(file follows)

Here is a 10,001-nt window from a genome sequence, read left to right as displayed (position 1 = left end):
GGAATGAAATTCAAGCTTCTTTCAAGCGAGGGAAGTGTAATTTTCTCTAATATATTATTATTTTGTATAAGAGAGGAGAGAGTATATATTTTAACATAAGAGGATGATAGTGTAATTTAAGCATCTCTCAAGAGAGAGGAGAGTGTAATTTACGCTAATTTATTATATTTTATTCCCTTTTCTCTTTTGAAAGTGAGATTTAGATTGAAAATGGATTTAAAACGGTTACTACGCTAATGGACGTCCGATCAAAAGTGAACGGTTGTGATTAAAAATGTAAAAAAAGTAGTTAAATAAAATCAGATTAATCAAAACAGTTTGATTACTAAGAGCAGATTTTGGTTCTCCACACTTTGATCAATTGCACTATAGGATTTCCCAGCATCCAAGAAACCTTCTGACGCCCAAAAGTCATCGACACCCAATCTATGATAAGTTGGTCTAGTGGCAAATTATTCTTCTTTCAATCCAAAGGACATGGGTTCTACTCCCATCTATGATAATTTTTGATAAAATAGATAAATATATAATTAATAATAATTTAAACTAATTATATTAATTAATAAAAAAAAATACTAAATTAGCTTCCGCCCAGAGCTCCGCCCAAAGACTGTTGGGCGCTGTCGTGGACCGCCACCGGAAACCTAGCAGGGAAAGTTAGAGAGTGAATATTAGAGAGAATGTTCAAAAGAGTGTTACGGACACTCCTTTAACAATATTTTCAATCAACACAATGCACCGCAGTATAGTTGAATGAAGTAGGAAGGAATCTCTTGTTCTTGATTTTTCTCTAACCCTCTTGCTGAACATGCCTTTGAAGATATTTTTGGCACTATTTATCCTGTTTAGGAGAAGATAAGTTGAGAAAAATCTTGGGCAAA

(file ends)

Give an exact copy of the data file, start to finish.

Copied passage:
Here is a 10,001-nt window from a genome sequence, read left to right as displayed (position 1 = left end):
GGAATGAAATTCAAGCTTCTTTCAAGCGAGGGAAGTGTAATTTTCTCTAATATATTATTATTTTGTATAAGAGAGGAGAGAGTATATATTTTAACATAAGAGGATGATAGTGTAATTTAAGCATCTCTCAAGAGAGAGGAGAGTGTAATTTACGCTAATTTATTATATTTTATTCCCTTTTCTCTTTTGAAAGTGAGATTTAGATTGAAAATGGATTTAAAACGGTTACTACGCTAATGGACGTCCGATCAAAAGTGAACGGTTGTGATTAAAAATGTAAAAAAAGTAGTTAAATAAAATCAGATTAATCAAAACAGTTTGATTACTAAGAGCAGATTTTGGTTCTCCACACTTTGATCAATTGCACTATAGGATTTCCCAGCATCCAAGAAACCTTCTGACGCCCAAAAGTCATCGACACCCAATCTATGATAAGTTGGTCTAGTGGCAAATTATTCTTCTTTCAATCCAAAGGACATGGGTTCTACTCCCATCTATGATAATTTTTGATAAAATAGATAAATATATAATTAATAATAATTTAAACTAATTATATTAATTAATAAAAAAAAATACTAAATTAGCTTCCGCCCAGAGCTCCGCCCAAAGACTGTTGGGCGCTGTCGTGGACCGCCACCGGAAACCTAGCAGGGAAAGTTAGAGAGTGAATATTAGAGAGAATGTTCAAAAGAGTGTTACGGACACTCCTTTAACAATATTTTCAATCAACACAATGCACCGCAGTATAGTTGAATGAAGTAGGAAGGAATCTCTTGTTCTTGATTTTTCTCTAACCCTCTTGCTGAACATGCCTTTGAAGATATTTTTGGCACTATTTATCCTGTTTAGGAGAAGATAAGTTGAGAAAAATCTTGGGCAAA